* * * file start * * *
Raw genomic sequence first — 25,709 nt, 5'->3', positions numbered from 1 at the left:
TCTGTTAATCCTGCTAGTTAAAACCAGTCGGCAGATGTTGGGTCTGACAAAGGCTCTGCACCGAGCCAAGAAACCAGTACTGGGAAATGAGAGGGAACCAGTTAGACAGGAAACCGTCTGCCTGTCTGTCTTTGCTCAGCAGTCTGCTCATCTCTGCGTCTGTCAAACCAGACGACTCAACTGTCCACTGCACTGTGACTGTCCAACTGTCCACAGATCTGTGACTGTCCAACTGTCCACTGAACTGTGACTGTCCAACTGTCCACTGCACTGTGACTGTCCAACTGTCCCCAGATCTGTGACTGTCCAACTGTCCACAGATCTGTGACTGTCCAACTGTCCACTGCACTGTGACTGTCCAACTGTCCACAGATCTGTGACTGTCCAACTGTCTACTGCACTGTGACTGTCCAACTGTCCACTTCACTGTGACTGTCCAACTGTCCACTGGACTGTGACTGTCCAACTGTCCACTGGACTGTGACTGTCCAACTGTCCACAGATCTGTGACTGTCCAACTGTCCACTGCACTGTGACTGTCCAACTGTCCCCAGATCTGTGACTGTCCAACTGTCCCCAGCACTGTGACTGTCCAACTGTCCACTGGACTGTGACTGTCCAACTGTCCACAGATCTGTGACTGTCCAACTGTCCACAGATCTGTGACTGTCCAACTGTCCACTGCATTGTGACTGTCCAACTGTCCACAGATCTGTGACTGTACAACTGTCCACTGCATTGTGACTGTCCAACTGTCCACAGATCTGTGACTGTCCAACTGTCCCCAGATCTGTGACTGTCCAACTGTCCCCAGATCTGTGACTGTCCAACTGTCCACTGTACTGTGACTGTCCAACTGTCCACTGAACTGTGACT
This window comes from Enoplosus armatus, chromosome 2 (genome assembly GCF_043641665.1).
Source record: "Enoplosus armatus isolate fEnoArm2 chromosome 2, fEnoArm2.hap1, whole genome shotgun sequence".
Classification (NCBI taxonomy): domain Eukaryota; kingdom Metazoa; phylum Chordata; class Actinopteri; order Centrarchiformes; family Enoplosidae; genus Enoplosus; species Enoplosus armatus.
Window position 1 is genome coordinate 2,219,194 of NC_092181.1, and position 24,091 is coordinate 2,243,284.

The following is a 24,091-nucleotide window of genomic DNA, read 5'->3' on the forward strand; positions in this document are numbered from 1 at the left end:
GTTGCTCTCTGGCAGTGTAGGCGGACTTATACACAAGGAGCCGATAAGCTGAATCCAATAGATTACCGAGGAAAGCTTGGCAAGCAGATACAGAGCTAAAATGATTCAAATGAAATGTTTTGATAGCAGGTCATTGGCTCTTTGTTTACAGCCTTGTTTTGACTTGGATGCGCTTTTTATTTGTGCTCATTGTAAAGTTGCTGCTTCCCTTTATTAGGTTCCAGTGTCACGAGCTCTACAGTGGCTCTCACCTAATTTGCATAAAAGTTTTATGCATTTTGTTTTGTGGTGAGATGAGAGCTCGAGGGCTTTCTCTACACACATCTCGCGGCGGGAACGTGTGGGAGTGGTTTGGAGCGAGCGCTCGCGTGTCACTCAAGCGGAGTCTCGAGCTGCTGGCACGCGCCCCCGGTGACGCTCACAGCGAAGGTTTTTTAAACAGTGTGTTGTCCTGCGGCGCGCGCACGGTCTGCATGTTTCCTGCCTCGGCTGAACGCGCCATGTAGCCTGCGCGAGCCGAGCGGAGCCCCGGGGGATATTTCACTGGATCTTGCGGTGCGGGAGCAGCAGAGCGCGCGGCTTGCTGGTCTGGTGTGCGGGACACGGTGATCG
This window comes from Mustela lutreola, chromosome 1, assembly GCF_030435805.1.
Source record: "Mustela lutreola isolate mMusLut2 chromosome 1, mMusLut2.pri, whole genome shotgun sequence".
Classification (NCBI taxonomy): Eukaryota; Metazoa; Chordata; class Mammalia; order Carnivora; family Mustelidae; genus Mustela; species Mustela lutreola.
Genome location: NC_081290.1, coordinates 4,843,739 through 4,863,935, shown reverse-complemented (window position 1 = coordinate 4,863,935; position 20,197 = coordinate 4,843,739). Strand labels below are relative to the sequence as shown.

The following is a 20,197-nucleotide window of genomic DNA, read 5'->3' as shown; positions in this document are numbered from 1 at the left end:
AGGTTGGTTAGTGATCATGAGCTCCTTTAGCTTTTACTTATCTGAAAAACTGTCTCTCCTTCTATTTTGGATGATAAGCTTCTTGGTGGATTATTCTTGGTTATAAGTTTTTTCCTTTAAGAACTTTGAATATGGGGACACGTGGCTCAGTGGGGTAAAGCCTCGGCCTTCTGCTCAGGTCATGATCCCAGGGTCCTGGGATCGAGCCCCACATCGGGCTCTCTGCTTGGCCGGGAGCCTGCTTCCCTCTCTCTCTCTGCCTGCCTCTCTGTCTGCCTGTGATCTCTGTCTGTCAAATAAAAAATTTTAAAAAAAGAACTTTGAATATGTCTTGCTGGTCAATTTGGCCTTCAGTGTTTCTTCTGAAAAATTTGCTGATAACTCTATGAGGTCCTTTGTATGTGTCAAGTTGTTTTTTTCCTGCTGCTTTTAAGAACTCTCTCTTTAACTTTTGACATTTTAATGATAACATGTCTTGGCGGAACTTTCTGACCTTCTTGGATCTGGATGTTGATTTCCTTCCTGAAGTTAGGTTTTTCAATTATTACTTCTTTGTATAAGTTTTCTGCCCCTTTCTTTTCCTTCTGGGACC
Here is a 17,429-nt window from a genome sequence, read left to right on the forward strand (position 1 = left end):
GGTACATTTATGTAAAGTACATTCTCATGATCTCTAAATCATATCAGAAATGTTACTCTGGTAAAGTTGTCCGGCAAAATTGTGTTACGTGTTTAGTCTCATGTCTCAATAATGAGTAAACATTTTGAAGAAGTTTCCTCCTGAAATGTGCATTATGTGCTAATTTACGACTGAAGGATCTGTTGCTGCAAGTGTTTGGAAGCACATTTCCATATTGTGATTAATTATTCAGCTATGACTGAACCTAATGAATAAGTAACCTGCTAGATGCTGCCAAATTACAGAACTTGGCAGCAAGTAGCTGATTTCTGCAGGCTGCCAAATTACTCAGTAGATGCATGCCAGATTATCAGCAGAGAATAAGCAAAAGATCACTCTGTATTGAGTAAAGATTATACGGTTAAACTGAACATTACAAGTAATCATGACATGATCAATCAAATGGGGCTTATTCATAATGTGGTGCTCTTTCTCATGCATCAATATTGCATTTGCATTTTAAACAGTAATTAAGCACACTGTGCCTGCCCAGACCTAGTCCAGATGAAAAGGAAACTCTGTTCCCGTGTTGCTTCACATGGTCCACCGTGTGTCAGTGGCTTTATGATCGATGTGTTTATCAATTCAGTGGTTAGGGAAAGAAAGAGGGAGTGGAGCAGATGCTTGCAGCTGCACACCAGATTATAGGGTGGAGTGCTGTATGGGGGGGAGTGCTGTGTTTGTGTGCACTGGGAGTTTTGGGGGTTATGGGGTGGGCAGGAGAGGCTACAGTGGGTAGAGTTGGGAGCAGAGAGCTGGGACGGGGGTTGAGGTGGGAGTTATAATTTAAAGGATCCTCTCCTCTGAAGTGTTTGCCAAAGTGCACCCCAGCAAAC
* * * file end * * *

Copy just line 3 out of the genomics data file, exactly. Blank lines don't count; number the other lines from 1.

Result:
This window comes from Enoplosus armatus, chromosome 2 (genome assembly GCF_043641665.1).